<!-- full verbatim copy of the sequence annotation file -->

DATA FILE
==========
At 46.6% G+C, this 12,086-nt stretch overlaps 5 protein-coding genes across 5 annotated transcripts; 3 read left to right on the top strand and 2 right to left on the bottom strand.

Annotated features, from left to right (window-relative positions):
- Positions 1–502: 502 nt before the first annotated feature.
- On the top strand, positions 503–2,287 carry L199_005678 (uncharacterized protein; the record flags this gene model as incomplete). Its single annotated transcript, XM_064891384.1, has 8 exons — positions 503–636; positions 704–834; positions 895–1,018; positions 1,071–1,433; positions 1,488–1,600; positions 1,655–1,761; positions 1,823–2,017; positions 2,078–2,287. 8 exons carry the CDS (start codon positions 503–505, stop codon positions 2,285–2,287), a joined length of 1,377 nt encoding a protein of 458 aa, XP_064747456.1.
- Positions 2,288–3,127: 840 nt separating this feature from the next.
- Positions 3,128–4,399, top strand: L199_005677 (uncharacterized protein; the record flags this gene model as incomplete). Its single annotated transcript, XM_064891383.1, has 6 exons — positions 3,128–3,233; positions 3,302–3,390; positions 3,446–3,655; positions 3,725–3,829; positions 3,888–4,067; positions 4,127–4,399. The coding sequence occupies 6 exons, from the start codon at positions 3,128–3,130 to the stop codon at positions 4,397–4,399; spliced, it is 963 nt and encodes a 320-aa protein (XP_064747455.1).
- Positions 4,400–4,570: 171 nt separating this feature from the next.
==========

At 46.6% G+C, this 12,086-nt stretch overlaps 5 protein-coding genes across 5 annotated transcripts; 3 read left to right on the top strand and 2 right to left on the bottom strand.

Annotated features, from left to right (window-relative positions):
- Positions 1–502: 502 nt before the first annotated feature.
- On the top strand, positions 503–2,287 carry L199_005678 (uncharacterized protein; the record flags this gene model as incomplete). Its single annotated transcript, XM_064891384.1, has 8 exons — positions 503–636; positions 704–834; positions 895–1,018; positions 1,071–1,433; positions 1,488–1,600; positions 1,655–1,761; positions 1,823–2,017; positions 2,078–2,287. 8 exons carry the CDS (start codon positions 503–505, stop codon positions 2,285–2,287), a joined length of 1,377 nt encoding a protein of 458 aa, XP_064747456.1.
- Positions 2,288–3,127: 840 nt separating this feature from the next.
- Positions 3,128–4,399, top strand: L199_005677 (uncharacterized protein; the record flags this gene model as incomplete). Its single annotated transcript, XM_064891383.1, has 6 exons — positions 3,128–3,233; positions 3,302–3,390; positions 3,446–3,655; positions 3,725–3,829; positions 3,888–4,067; positions 4,127–4,399. The coding sequence occupies 6 exons, from the start codon at positions 3,128–3,130 to the stop codon at positions 4,397–4,399; spliced, it is 963 nt and encodes a 320-aa protein (XP_064747455.1).
- Positions 4,400–4,570: 171 nt separating this feature from the next.